Donovan v. Capital City Excavating Co.

712 F.2d 1008 (1983) | Cited 3 times | Sixth Circuit | May 23, 1983


The Secretary of Labor seeks review of a decision by the Occupational Safety and Health Review Commission (OSHRC) which found a violation of the Occupational Safety and Health Act (OSHA) but determined that the violation was not willful. Capital City Excavating Company, Inc. (the Company) cross-petitions the OSHRC finding of violations of safety standards in regard to maintaining a trench. For the reasons stated below, we reverse that portion of the OSHRC decision which concluded that the violation was not willful.

The Company is a general construction contractor maintaining its office in Columbus, Ohio. On May 4, 1981, the Company was working on a sewer project in Zanesville, Ohio when a union representative, Marshall Flynn, arrived at the job site and observed two crews working in two separate trenches. Mr. Flynn observed one trench with men working, and another trench which was not being worked. Further, Mr. Flynn stated that in his opinion, the trench was dangerous.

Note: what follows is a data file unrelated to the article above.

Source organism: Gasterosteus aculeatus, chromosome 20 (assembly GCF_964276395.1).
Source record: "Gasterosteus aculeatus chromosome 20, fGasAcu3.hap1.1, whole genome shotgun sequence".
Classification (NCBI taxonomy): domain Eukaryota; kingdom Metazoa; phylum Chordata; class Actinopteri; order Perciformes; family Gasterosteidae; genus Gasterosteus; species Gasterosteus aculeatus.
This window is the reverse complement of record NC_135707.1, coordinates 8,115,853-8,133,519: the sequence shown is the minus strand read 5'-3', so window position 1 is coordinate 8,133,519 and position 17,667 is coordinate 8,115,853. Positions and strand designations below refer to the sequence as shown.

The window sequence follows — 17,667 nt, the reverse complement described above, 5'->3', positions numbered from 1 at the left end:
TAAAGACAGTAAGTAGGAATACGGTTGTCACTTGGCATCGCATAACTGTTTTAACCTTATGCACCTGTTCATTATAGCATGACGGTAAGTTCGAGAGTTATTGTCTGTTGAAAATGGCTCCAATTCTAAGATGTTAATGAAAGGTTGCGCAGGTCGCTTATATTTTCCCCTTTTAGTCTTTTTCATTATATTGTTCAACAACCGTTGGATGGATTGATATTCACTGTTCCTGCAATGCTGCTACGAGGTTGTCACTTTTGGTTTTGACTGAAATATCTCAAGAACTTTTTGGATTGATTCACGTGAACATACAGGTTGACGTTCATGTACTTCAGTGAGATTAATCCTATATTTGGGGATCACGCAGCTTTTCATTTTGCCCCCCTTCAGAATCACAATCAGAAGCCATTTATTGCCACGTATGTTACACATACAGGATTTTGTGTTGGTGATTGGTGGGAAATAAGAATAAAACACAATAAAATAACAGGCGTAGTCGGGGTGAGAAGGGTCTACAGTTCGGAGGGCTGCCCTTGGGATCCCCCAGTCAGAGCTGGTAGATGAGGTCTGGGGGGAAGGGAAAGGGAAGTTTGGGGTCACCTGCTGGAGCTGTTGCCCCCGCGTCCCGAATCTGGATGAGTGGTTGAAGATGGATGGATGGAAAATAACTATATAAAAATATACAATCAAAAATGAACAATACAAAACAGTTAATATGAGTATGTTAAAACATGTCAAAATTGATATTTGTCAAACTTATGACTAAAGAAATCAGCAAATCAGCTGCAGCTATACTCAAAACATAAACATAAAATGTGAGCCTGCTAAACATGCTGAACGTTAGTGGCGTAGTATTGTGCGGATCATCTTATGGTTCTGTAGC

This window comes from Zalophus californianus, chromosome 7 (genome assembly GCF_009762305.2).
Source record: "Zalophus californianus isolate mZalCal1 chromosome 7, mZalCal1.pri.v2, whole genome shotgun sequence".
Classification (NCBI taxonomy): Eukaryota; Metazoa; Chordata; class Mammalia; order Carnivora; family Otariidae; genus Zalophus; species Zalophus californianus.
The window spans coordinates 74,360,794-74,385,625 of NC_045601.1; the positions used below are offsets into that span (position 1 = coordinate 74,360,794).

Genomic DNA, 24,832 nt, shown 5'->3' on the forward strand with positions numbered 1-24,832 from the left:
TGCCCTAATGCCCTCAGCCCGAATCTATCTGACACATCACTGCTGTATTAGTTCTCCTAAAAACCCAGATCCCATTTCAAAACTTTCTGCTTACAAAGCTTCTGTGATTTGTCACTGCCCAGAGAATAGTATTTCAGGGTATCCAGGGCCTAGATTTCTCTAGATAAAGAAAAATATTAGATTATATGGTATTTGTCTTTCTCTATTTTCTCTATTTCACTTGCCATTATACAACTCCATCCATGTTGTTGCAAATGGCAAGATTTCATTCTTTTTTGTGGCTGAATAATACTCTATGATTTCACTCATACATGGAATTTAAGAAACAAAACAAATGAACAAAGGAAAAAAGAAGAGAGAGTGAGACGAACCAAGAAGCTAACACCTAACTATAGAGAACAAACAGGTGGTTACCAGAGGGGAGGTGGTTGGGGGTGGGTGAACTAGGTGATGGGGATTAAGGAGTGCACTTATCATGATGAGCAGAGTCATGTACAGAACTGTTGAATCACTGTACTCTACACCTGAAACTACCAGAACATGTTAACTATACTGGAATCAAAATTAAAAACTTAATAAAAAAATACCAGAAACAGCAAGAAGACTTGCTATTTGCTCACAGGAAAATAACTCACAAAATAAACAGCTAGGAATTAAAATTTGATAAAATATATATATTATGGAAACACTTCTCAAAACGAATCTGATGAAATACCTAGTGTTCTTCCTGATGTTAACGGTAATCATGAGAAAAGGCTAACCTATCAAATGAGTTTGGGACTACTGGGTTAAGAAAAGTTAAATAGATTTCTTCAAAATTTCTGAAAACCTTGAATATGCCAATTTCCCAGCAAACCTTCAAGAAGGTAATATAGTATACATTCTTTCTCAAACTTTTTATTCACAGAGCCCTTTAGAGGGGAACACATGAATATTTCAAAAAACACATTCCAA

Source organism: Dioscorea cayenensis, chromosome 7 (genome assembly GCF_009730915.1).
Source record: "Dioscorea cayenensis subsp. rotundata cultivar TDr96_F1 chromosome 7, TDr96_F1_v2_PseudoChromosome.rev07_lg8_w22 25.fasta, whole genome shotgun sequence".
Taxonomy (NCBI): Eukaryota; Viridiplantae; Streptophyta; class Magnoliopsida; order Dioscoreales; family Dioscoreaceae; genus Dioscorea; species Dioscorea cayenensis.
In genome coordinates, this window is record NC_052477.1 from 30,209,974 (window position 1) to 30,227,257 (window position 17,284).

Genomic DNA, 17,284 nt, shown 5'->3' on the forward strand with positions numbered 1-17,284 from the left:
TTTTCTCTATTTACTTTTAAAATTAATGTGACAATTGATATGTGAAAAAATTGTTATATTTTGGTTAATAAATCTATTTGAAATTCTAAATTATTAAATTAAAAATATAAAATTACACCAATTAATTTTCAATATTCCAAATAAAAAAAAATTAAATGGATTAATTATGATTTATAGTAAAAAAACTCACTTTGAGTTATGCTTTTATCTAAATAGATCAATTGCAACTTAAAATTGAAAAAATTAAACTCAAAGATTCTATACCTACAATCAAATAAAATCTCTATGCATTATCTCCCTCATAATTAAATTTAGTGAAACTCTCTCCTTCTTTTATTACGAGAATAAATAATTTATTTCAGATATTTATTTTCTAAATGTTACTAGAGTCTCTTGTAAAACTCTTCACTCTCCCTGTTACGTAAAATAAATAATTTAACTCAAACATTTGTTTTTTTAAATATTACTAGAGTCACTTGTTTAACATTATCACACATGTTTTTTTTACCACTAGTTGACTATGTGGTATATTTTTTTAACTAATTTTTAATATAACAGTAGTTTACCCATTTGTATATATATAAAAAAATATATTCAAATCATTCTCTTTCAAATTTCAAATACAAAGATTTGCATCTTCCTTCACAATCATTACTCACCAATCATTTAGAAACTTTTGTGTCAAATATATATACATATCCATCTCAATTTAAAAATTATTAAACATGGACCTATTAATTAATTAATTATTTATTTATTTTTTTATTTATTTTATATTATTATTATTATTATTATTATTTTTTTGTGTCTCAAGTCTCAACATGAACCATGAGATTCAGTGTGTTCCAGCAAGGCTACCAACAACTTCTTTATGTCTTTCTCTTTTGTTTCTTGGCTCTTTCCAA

On May 5, 1981 OSHA compliance officer, Ray Mendenhall, arrived at the above-referenced job site. Mr. Mendenhall went to this job site as part of a routine inspection plan on the part of OSHA. While looking for the job superintendent, Mr. Mendenhall observed two employees of the Company working in one of the trenches, later to form the basis of this citation, and he thereafter conducted an opening conference with Larry Miranda, the crew foreman. Subsequent to the opening conference, Mr. Mendenhall conducted an inspection of two trenches being worked on by the Company and found one trench to be in compliance with the standards of the Act, while the other trench was cited for a violation. The citation read:

Sides of trenches in unstable or soft material, 5 feet or more in depth, were not shored, sheeted, braced, sloped or otherwise supported by means of sufficient strength to protect the employees working within them.

(a) Two men were working in a trench that was not adequately sloped or otherwise protected from a cave-in at the Garden Road area of the Falls Township sewer project.

These conditions violated the trench support standard as required in 29 C.F.R. § 1926.652(b).1 The violation existed as a result of the fact that the sides of the trenches, which had been dug in sandy and unstable soil, were not shored or otherwise supported and were not sloped in accordance with OSHA standards.